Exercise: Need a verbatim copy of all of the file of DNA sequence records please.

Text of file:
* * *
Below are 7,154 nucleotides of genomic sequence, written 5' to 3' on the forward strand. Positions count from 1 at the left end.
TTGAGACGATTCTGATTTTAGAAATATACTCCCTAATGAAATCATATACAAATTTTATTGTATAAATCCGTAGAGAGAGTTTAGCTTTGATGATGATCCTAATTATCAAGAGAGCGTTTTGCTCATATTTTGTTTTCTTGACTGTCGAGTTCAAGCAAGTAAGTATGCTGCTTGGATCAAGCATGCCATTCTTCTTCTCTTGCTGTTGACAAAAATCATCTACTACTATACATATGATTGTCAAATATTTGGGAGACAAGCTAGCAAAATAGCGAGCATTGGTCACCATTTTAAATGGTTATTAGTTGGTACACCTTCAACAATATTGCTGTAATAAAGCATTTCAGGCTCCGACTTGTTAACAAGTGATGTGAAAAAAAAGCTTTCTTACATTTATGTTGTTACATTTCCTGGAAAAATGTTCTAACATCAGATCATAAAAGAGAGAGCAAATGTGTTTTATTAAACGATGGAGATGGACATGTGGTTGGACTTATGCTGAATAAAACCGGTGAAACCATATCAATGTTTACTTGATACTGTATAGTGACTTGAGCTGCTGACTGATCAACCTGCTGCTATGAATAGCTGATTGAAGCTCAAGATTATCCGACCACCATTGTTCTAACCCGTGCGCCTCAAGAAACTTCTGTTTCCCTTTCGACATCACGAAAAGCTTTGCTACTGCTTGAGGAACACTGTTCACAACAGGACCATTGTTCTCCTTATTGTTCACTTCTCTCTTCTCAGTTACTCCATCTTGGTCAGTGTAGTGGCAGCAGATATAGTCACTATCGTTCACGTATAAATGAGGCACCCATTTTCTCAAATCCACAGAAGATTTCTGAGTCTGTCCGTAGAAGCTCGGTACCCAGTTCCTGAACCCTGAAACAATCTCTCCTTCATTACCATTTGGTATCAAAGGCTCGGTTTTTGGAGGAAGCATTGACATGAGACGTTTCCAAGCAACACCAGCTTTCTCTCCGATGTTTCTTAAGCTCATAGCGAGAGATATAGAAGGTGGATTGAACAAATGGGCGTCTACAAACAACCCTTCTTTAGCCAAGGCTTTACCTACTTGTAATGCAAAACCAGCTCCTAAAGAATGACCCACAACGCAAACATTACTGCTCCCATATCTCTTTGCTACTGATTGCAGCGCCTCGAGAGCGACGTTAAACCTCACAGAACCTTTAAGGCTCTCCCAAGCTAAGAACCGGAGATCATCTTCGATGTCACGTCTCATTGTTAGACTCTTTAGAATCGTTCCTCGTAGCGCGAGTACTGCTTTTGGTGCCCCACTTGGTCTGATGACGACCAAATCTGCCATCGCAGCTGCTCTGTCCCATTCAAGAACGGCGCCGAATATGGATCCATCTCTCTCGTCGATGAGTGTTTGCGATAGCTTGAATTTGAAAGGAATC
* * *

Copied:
Below are 7,154 nucleotides of genomic sequence, written 5' to 3' on the forward strand. Positions count from 1 at the left end.
TTGAGACGATTCTGATTTTAGAAATATACTCCCTAATGAAATCATATACAAATTTTATTGTATAAATCCGTAGAGAGAGTTTAGCTTTGATGATGATCCTAATTATCAAGAGAGCGTTTTGCTCATATTTTGTTTTCTTGACTGTCGAGTTCAAGCAAGTAAGTATGCTGCTTGGATCAAGCATGCCATTCTTCTTCTCTTGCTGTTGACAAAAATCATCTACTACTATACATATGATTGTCAAATATTTGGGAGACAAGCTAGCAAAATAGCGAGCATTGGTCACCATTTTAAATGGTTATTAGTTGGTACACCTTCAACAATATTGCTGTAATAAAGCATTTCAGGCTCCGACTTGTTAACAAGTGATGTGAAAAAAAAGCTTTCTTACATTTATGTTGTTACATTTCCTGGAAAAATGTTCTAACATCAGATCATAAAAGAGAGAGCAAATGTGTTTTATTAAACGATGGAGATGGACATGTGGTTGGACTTATGCTGAATAAAACCGGTGAAACCATATCAATGTTTACTTGATACTGTATAGTGACTTGAGCTGCTGACTGATCAACCTGCTGCTATGAATAGCTGATTGAAGCTCAAGATTATCCGACCACCATTGTTCTAACCCGTGCGCCTCAAGAAACTTCTGTTTCCCTTTCGACATCACGAAAAGCTTTGCTACTGCTTGAGGAACACTGTTCACAACAGGACCATTGTTCTCCTTATTGTTCACTTCTCTCTTCTCAGTTACTCCATCTTGGTCAGTGTAGTGGCAGCAGATATAGTCACTATCGTTCACGTATAAATGAGGCACCCATTTTCTCAAATCCACAGAAGATTTCTGAGTCTGTCCGTAGAAGCTCGGTACCCAGTTCCTGAACCCTGAAACAATCTCTCCTTCATTACCATTTGGTATCAAAGGCTCGGTTTTTGGAGGAAGCATTGACATGAGACGTTTCCAAGCAACACCAGCTTTCTCTCCGATGTTTCTTAAGCTCATAGCGAGAGATATAGAAGGTGGATTGAACAAATGGGCGTCTACAAACAACCCTTCTTTAGCCAAGGCTTTACCTACTTGTAATGCAAAACCAGCTCCTAAAGAATGACCCACAACGCAAACATTACTGCTCCCATATCTCTTTGCTACTGATTGCAGCGCCTCGAGAGCGACGTTAAACCTCACAGAACCTTTAAGGCTCTCCCAAGCTAAGAACCGGAGATCATCTTCGATGTCACGTCTCATTGTTAGACTCTTTAGAATCGTTCCTCGTAGCGCGAGTACTGCTTTTGGTGCCCCACTTGGTCTGATGACGACCAAATCTGCCATCGCAGCTGCTCTGTCCCATTCAAGAACGGCGCCGAATATGGATCCATCTCTCTCGTCGATGAGTGTTTGCGATAGCTTGAATTTGAAAGGAATC